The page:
CARR.PA -1.775 0.015 4.684 0.078
EDF.PA -1.694 0.013 5.749 0.090
Table 4: Parameters for the placement of cancellations obtained by numerical minimization of the loglikelihood.

Illustrations of the quality of the fit are provided on Figure 11.

Figure 11: Empirical and model distribution of the placement of cancellations as a function of the priority index.

Table and figures all show an excellent agreement between the model and the empirical data for all the stocks studied.

6 A market simulator with state-dependent order flows

We show the benefits of our model by fitting it to daily empirical data and simulating it. Simulating a ”realistic” limit order book is a quite complex task given the many parameters involved and the somewhat complex time-priority execution mechanism to be implemented. Several results have previously been obtained, for example in Gatheral & Oomen (2010); Muni Toke (2011). Some key elements for basic simulation can be found in Abergel et al. (2016).

6.1 Market simulator

We build a market simulator with four agents. Two ”liquidity providers” submit (and cancel) limit orders, one on the ask side and another on the bid side. Two ”liquidity takers” submit market orders, one on the ask side and another on the bid side. We choose to simulate here a symmetric limit order book, i.e. both providers share the same parameters, and both takers share the same parameters.

Liquidity providers submit limit orders with the intensity defined in Equation (10). The distribution of the sizes of the limit orders is exponentially distributed with parameters where is the median of the empirical sizes of limit orders. The distribution of the prices of the limit orders is defined by our Gaussian mixture model given by Equation (12).

Liquidity takers submit market orders with the intensity defined in Equation (5). The distribution of the sizes of the limit orders is exponentially distributed with parameters where is the median of the empirical sizes of limit orders.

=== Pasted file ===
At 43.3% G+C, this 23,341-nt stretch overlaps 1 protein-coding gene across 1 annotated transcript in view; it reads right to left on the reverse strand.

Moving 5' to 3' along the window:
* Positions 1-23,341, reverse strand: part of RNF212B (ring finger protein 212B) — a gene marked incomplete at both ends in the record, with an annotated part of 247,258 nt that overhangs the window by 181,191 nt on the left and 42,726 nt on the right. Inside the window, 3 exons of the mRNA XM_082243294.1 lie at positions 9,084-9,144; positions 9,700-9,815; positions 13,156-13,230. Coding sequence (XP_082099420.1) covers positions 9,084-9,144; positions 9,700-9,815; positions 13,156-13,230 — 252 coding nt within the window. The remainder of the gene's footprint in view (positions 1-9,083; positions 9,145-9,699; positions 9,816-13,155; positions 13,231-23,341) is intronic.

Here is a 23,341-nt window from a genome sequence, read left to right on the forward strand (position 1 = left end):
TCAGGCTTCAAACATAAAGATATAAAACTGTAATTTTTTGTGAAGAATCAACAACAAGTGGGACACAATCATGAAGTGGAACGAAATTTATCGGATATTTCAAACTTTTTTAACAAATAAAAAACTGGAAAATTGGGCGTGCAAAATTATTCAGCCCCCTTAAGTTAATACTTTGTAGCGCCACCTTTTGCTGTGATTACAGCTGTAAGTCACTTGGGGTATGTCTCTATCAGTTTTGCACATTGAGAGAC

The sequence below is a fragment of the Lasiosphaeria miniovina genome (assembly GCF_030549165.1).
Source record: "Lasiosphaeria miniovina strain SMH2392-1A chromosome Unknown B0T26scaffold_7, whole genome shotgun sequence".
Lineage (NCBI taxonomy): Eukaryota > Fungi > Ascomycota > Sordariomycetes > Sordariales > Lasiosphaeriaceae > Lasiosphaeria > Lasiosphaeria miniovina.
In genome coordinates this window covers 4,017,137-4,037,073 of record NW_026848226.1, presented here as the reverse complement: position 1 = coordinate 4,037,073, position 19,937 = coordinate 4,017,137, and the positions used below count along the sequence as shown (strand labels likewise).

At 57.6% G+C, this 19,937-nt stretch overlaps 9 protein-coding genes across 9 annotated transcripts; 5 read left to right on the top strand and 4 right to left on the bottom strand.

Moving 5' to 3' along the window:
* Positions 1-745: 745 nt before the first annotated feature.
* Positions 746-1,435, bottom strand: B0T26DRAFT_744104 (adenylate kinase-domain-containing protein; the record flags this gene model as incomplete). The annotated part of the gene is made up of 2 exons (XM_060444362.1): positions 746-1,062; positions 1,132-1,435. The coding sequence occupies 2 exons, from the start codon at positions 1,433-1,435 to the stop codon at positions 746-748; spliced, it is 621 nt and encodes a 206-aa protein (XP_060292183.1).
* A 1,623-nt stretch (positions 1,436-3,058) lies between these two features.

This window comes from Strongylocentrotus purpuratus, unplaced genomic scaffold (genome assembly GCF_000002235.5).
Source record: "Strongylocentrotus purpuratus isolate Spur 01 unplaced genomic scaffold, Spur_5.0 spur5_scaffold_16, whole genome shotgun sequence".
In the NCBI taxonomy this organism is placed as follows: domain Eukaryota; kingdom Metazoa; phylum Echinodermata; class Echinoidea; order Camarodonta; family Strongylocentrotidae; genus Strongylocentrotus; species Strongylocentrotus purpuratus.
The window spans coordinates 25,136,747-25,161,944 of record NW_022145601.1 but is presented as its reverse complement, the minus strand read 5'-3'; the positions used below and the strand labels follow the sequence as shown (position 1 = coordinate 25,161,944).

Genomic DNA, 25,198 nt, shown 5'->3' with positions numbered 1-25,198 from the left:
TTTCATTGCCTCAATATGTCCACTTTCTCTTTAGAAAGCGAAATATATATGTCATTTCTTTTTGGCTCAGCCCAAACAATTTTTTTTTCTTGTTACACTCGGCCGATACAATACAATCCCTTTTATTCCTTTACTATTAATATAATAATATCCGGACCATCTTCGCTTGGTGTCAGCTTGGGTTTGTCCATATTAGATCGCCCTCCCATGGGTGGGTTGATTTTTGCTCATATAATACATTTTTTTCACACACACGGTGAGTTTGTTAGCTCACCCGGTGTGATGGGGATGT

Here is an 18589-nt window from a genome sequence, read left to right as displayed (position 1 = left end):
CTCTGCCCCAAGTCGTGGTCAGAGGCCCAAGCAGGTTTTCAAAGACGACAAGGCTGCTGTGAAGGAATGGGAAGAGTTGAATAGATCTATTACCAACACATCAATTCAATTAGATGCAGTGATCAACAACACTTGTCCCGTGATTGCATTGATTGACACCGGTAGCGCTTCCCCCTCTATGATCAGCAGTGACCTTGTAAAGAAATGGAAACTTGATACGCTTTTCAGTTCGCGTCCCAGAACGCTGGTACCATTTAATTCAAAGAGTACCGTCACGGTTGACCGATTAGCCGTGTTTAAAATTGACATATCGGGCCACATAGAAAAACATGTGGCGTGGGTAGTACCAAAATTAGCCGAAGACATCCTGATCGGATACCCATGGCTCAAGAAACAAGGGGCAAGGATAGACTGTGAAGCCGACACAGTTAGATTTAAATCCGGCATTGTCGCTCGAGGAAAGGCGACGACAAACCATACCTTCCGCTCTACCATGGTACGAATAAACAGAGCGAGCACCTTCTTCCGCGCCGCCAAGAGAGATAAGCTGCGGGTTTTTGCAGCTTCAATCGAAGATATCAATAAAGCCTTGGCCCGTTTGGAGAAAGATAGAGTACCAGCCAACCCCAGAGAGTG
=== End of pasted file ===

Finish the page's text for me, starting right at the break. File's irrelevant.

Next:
Finally, cancellations in the order book occur with an intensity proportional to the available liquidity, i.e. where is the total number of orders and is determined by the procedure detailed in Section 5 and Equation (14). When a cancellation occurs, a random priority index is drawn according to the distribution with density given at Equation (15). This distribution is easy to simulate given its inverse cumulative distribution function :

(17)

The order cancelled is then the first one that has a priority index greater or equal to .

6.2 Poisson simulator reference

To provide a reference simulation, we simulate a standard Poisson model. This reference model has the same agents, the same distributions of sizes of limit and market orders, and the same cancellation intensity proportional to the liquidity available. However, all agents submit their orders according to a homogeneous Poisson process with a constant intensity fitted by MLE estimation. The placement of limit orders is done according to the location-scale Student distribution given in Equation (11). Finally, the cancellation is purely zero-intelligence in the sense that the chosen order when a cancellation occurs is uniformly selected in the book.